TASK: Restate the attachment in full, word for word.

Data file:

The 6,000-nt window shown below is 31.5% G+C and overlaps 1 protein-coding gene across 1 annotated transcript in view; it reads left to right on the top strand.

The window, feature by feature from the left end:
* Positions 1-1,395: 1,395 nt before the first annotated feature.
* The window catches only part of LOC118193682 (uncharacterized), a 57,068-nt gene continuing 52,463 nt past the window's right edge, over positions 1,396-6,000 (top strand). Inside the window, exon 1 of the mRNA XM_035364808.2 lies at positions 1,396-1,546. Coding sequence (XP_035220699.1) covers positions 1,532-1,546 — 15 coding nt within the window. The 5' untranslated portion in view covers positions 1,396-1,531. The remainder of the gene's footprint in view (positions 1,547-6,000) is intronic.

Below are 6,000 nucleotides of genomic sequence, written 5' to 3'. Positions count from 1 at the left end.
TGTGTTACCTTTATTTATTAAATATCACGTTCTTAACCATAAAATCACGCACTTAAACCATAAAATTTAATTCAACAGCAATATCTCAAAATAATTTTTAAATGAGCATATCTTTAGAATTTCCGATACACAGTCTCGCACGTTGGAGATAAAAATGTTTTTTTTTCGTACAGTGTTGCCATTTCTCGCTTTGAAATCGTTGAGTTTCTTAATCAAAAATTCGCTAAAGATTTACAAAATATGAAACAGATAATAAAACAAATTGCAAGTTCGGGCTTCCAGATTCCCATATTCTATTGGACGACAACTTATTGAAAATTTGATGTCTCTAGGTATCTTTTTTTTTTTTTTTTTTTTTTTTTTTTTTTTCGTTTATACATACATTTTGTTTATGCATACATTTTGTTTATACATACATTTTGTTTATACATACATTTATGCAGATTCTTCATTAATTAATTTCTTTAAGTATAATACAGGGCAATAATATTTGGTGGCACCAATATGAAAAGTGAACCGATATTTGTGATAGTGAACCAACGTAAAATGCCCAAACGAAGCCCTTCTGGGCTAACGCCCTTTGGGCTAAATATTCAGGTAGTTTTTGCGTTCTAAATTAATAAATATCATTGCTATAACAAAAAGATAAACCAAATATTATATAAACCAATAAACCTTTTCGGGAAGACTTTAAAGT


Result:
The 6,000-nt window shown below is 31.5% G+C and overlaps 1 protein-coding gene across 1 annotated transcript in view; it reads left to right on the top strand.

The window, feature by feature from the left end:
* Positions 1-1,395: 1,395 nt before the first annotated feature.
* The window catches only part of LOC118193682 (uncharacterized), a 57,068-nt gene continuing 52,463 nt past the window's right edge, over positions 1,396-6,000 (top strand). Inside the window, exon 1 of the mRNA XM_035364808.2 lies at positions 1,396-1,546. Coding sequence (XP_035220699.1) covers positions 1,532-1,546 — 15 coding nt within the window. The 5' untranslated portion in view covers positions 1,396-1,531. The remainder of the gene's footprint in view (positions 1,547-6,000) is intronic.

Below are 6,000 nucleotides of genomic sequence, written 5' to 3'. Positions count from 1 at the left end.
TGTGTTACCTTTATTTATTAAATATCACGTTCTTAACCATAAAATCACGCACTTAAACCATAAAATTTAATTCAACAGCAATATCTCAAAATAATTTTTAAATGAGCATATCTTTAGAATTTCCGATACACAGTCTCGCACGTTGGAGATAAAAATGTTTTTTTTTCGTACAGTGTTGCCATTTCTCGCTTTGAAATCGTTGAGTTTCTTAATCAAAAATTCGCTAAAGATTTACAAAATATGAAACAGATAATAAAACAAATTGCAAGTTCGGGCTTCCAGATTCCCATATTCTATTGGACGACAACTTATTGAAAATTTGATGTCTCTAGGTATCTTTTTTTTTTTTTTTTTTTTTTTTTTTTTTTTCGTTTATACATACATTTTGTTTATGCATACATTTTGTTTATACATACATTTTGTTTATACATACATTTATGCAGATTCTTCATTAATTAATTTCTTTAAGTATAATACAGGGCAATAATATTTGGTGGCACCAATATGAAAAGTGAACCGATATTTGTGATAGTGAACCAACGTAAAATGCCCAAACGAAGCCCTTCTGGGCTAACGCCCTTTGGGCTAAATATTCAGGTAGTTTTTGCGTTCTAAATTAATAAATATCATTGCTATAACAAAAAGATAAACCAAATATTATATAAACCAATAAACCTTTTCGGGAAGACTTTAAAGT